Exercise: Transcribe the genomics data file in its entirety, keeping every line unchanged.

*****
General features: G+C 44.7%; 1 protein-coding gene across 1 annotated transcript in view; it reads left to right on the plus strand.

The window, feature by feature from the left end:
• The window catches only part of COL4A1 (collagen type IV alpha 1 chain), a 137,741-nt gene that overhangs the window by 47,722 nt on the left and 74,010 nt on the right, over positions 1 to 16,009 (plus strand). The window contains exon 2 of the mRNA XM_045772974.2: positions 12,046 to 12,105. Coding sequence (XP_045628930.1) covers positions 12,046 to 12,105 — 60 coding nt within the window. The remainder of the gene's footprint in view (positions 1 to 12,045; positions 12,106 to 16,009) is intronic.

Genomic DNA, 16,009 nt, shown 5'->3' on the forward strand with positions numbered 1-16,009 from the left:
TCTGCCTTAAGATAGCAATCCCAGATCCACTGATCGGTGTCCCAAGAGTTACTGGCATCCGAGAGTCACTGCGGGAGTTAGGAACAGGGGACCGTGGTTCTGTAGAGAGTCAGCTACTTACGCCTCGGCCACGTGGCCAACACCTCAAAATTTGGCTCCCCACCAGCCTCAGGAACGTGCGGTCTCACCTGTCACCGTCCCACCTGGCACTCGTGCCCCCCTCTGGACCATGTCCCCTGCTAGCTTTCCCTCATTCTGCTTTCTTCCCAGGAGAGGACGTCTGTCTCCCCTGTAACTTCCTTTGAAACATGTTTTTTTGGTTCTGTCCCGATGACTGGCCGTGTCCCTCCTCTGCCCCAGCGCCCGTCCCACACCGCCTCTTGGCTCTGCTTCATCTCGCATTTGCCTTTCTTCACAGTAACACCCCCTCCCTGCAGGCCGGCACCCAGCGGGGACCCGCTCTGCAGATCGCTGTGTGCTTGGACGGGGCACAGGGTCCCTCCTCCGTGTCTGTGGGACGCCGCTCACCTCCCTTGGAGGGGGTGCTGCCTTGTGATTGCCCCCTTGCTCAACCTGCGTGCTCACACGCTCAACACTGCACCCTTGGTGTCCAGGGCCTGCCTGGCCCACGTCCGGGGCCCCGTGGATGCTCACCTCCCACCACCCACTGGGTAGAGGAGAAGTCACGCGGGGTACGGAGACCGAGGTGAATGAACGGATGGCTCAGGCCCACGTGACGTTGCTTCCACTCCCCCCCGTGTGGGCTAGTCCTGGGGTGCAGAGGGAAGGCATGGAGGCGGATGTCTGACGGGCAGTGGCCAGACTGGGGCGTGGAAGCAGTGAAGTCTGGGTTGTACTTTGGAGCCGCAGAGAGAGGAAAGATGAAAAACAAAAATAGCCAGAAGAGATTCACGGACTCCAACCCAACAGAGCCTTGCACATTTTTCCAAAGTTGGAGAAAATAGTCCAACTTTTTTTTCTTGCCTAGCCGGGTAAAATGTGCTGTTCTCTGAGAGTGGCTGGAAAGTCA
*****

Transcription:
General features: G+C 44.7%; 1 protein-coding gene across 1 annotated transcript in view; it reads left to right on the plus strand.

The window, feature by feature from the left end:
• The window catches only part of COL4A1 (collagen type IV alpha 1 chain), a 137,741-nt gene that overhangs the window by 47,722 nt on the left and 74,010 nt on the right, over positions 1 to 16,009 (plus strand). The window contains exon 2 of the mRNA XM_045772974.2: positions 12,046 to 12,105. Coding sequence (XP_045628930.1) covers positions 12,046 to 12,105 — 60 coding nt within the window. The remainder of the gene's footprint in view (positions 1 to 12,045; positions 12,106 to 16,009) is intronic.

Genomic DNA, 16,009 nt, shown 5'->3' on the forward strand with positions numbered 1-16,009 from the left:
TCTGCCTTAAGATAGCAATCCCAGATCCACTGATCGGTGTCCCAAGAGTTACTGGCATCCGAGAGTCACTGCGGGAGTTAGGAACAGGGGACCGTGGTTCTGTAGAGAGTCAGCTACTTACGCCTCGGCCACGTGGCCAACACCTCAAAATTTGGCTCCCCACCAGCCTCAGGAACGTGCGGTCTCACCTGTCACCGTCCCACCTGGCACTCGTGCCCCCCTCTGGACCATGTCCCCTGCTAGCTTTCCCTCATTCTGCTTTCTTCCCAGGAGAGGACGTCTGTCTCCCCTGTAACTTCCTTTGAAACATGTTTTTTTGGTTCTGTCCCGATGACTGGCCGTGTCCCTCCTCTGCCCCAGCGCCCGTCCCACACCGCCTCTTGGCTCTGCTTCATCTCGCATTTGCCTTTCTTCACAGTAACACCCCCTCCCTGCAGGCCGGCACCCAGCGGGGACCCGCTCTGCAGATCGCTGTGTGCTTGGACGGGGCACAGGGTCCCTCCTCCGTGTCTGTGGGACGCCGCTCACCTCCCTTGGAGGGGGTGCTGCCTTGTGATTGCCCCCTTGCTCAACCTGCGTGCTCACACGCTCAACACTGCACCCTTGGTGTCCAGGGCCTGCCTGGCCCACGTCCGGGGCCCCGTGGATGCTCACCTCCCACCACCCACTGGGTAGAGGAGAAGTCACGCGGGGTACGGAGACCGAGGTGAATGAACGGATGGCTCAGGCCCACGTGACGTTGCTTCCACTCCCCCCCGTGTGGGCTAGTCCTGGGGTGCAGAGGGAAGGCATGGAGGCGGATGTCTGACGGGCAGTGGCCAGACTGGGGCGTGGAAGCAGTGAAGTCTGGGTTGTACTTTGGAGCCGCAGAGAGAGGAAAGATGAAAAACAAAAATAGCCAGAAGAGATTCACGGACTCCAACCCAACAGAGCCTTGCACATTTTTCCAAAGTTGGAGAAAATAGTCCAACTTTTTTTTCTTGCCTAGCCGGGTAAAATGTGCTGTTCTCTGAGAGTGGCTGGAAAGTCA